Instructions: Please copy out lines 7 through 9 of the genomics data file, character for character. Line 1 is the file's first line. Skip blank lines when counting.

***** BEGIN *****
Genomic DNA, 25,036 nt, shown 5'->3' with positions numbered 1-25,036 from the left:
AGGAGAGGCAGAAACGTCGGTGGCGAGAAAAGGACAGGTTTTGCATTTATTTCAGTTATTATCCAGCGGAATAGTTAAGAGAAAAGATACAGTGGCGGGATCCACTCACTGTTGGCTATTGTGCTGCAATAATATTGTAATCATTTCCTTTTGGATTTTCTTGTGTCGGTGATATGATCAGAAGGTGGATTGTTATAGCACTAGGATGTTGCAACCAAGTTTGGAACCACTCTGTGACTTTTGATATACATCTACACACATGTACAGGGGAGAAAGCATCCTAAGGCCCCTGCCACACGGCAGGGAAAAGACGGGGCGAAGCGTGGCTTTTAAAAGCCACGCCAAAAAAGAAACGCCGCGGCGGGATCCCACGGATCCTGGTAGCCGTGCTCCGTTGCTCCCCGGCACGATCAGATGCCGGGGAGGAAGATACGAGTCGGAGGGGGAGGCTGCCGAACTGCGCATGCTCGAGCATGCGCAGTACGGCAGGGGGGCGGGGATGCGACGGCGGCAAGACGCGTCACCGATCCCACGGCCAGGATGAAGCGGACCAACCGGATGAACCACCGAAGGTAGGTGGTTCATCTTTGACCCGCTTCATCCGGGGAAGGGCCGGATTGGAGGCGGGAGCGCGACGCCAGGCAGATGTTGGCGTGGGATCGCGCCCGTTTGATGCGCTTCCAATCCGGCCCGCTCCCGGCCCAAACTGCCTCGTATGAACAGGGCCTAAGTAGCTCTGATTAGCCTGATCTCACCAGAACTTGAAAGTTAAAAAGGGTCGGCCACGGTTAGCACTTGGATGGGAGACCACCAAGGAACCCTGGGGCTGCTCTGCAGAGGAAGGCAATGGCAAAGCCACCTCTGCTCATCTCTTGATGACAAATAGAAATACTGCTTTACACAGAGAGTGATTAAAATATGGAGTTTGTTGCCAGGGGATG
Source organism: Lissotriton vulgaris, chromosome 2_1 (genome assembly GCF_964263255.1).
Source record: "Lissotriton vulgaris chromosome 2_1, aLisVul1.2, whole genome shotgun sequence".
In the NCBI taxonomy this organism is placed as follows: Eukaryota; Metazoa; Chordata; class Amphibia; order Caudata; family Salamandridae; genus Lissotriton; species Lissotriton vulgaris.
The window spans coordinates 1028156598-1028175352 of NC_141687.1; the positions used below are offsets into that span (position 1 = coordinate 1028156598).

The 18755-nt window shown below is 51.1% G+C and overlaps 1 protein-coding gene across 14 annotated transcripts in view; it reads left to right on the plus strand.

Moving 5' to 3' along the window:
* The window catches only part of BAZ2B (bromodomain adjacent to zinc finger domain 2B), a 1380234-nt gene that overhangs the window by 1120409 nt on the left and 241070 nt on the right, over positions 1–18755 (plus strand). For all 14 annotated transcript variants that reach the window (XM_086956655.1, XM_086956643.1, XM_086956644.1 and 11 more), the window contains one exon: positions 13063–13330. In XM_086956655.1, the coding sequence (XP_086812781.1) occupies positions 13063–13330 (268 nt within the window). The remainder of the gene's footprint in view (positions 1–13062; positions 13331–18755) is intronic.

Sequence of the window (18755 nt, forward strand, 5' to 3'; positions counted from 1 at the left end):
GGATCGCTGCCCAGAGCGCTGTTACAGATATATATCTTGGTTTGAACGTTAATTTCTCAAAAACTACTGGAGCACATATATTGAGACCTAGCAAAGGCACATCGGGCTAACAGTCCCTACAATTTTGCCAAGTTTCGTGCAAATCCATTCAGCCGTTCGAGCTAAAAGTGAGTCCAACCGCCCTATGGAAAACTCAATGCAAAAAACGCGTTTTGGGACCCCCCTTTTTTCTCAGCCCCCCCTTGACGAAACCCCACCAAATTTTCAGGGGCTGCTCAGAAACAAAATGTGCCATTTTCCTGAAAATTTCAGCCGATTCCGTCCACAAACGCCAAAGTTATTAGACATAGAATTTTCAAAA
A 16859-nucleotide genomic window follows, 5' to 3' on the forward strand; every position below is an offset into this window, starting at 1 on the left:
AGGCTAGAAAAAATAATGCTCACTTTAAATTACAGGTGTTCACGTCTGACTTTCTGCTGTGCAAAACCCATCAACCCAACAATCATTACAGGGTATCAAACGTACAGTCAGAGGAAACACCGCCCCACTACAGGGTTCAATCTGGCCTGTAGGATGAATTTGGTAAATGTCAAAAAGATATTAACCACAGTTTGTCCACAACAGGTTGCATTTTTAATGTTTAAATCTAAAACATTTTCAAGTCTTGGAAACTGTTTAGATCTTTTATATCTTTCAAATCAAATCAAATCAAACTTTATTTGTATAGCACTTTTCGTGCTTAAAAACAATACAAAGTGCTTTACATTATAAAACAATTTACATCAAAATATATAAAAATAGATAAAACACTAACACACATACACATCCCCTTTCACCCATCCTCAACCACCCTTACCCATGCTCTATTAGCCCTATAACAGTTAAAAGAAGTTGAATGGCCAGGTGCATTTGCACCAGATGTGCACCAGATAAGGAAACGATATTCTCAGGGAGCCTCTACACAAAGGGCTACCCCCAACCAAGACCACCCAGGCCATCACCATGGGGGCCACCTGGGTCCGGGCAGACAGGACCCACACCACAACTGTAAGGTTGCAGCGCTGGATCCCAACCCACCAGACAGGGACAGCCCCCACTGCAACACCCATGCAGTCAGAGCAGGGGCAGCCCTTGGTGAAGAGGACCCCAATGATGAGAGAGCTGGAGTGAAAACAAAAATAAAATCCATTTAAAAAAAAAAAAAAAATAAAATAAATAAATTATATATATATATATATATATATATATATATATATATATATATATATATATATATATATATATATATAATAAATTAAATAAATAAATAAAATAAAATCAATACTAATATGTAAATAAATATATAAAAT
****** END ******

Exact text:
The 18755-nt window shown below is 51.1% G+C and overlaps 1 protein-coding gene across 14 annotated transcripts in view; it reads left to right on the plus strand.

Moving 5' to 3' along the window:
* The window catches only part of BAZ2B (bromodomain adjacent to zinc finger domain 2B), a 1380234-nt gene that overhangs the window by 1120409 nt on the left and 241070 nt on the right, over positions 1–18755 (plus strand). For all 14 annotated transcript variants that reach the window (XM_086956655.1, XM_086956643.1, XM_086956644.1 and 11 more), the window contains one exon: positions 13063–13330. In XM_086956655.1, the coding sequence (XP_086812781.1) occupies positions 13063–13330 (268 nt within the window). The remainder of the gene's footprint in view (positions 1–13062; positions 13331–18755) is intronic.